Severn Trent Water Wonder Women - EU Skills

Severn Trent Water Wonder Women

While TV documentary, Watermen, was all the talk last year, there’s a team of Severn Trent Water-wonder-women hard at work across the Midlands every day, keeping loos flushing and taps flowing.

Severn Trent Water Wonder Women

Sunday (8 March) was International Women’s Day and many of us may not know that women are a big part of Severn Trent’s business. Almost half (41 per cent) of directors at the company, 66 per cent of new graduates and a quarter of apprentices are female. And, for both women and men who’d like to work in a role where no day is the same, the Severn Trent apprentice scheme is now open for applications.

“The water industry isn’t all just jobs for the boys, it’s a great place for women workers – one day you could be in a hard hat and high-viz at a sewage treatment works, the next, you’re in a dress and heels in the office.” explains Severn Trent water-woman and Coleshill resident, Chelsea-Lee Grimes.

“I joined the company as an apprentice seven years ago and I’m Severn Trent to the core. I’ve just started working from our sewage treatment works in Finham, Coventry, as customer and community leader. Since starting, I’ve been lucky enough to have a variety of different roles – helping customers to pay their bills, working as a grounds maintenance contracts manager looking after things like rat baiting, I also organised our volunteering programme – Water Champions – which transforms gardens in schools and community centres across our region. It’s great working in an industry which is seen to be more for men, as a woman that makes no difference to me.”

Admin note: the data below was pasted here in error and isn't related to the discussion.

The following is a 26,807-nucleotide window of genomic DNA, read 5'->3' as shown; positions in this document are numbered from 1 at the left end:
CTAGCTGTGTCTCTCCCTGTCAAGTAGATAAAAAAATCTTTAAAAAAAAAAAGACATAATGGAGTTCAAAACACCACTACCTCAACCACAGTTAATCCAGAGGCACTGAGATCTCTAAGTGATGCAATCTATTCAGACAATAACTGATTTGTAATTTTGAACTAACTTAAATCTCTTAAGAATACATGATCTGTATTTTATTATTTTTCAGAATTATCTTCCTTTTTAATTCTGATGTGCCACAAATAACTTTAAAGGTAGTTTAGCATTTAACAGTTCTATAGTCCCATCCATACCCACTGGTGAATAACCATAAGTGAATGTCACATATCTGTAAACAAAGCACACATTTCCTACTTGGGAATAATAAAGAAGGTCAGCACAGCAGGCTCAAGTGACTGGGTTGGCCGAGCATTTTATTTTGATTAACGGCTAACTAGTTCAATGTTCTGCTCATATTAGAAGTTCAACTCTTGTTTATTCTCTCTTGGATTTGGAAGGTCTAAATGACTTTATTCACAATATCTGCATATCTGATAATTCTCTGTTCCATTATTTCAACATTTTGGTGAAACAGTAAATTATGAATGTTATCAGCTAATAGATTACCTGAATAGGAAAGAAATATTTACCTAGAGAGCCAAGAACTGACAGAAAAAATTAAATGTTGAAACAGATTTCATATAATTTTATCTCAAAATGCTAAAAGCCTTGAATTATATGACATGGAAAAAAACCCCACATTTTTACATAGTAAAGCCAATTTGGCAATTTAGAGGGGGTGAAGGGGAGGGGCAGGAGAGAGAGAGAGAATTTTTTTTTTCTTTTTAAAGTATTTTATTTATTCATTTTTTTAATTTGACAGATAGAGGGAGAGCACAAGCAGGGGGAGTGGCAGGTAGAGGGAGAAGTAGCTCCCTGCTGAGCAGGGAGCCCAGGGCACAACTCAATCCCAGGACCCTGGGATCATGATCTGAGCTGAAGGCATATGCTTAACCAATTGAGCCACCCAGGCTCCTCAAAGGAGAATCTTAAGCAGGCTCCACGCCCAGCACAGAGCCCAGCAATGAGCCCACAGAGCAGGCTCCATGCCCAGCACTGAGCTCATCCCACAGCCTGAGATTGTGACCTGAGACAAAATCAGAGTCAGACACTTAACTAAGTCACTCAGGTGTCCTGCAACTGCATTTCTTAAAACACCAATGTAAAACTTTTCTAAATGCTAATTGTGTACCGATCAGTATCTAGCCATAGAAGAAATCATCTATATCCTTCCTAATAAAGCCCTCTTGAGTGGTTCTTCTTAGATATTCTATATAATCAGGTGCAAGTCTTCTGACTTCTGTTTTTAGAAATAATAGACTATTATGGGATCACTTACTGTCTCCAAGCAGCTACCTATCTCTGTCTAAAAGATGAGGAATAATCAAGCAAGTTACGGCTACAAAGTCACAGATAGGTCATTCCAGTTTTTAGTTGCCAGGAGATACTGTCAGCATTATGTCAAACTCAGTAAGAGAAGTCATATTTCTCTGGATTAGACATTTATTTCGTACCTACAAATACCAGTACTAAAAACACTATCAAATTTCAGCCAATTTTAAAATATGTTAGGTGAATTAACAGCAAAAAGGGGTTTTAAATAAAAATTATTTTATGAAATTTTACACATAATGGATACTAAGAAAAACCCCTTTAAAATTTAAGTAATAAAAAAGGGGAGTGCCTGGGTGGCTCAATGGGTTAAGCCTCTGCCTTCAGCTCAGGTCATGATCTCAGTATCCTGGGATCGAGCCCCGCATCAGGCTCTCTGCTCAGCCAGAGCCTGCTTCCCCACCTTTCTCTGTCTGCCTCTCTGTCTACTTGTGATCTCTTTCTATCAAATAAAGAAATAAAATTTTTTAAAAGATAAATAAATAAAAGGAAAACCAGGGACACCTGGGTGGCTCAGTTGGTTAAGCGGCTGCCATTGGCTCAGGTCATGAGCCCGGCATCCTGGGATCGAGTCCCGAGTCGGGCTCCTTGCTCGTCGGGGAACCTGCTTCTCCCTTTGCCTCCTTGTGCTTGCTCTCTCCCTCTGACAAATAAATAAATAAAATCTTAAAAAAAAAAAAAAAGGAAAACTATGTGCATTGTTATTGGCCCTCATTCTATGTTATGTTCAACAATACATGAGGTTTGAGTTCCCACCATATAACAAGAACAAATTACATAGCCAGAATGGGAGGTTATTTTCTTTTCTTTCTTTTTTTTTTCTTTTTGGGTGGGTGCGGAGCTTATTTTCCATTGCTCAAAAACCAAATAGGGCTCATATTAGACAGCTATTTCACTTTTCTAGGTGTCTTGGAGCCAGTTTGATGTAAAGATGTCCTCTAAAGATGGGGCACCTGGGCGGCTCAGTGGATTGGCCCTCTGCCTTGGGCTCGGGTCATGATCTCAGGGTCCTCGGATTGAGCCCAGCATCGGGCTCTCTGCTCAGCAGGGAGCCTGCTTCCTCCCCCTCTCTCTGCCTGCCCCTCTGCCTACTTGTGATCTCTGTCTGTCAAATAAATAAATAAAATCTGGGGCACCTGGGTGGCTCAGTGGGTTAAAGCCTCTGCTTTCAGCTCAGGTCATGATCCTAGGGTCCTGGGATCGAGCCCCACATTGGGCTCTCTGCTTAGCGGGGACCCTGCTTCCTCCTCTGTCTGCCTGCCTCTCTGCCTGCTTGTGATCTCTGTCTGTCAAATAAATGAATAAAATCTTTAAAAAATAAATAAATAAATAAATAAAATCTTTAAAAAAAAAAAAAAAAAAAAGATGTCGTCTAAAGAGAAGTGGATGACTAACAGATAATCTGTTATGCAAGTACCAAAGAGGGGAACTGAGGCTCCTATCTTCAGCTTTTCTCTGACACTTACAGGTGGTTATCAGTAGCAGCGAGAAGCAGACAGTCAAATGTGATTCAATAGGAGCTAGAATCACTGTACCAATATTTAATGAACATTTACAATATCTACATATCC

Severn Trent chief executive, Liv Garfield, adds: “Whether female or male, joining any business as an apprentice or graduate on an inspiring development programme is rocket fuel for a talented individual’s career development. For our business, new hungry workers invigorate our team and help to drive innovation, with mentoring from our experienced staff.”

Shropshire based Alice Whetstone, who graduated recently and has worked with Severn Trent for the last six months, spends her days working to protect homes from sewer flooding.

Alice explains: “Young women can be put off a career in engineering because it’s perceived to be a male profession. My day job sees me designing new sewer systems to help protect our customers from sewer flooding – it makes a real difference to communities and I feel it’s important to inspire more young women to follow in my path.”

Whether you’re male or female, Severn Trent Water’s apprentice scheme is open for applications –– if you’d like to find out more or recommend it to your family, visit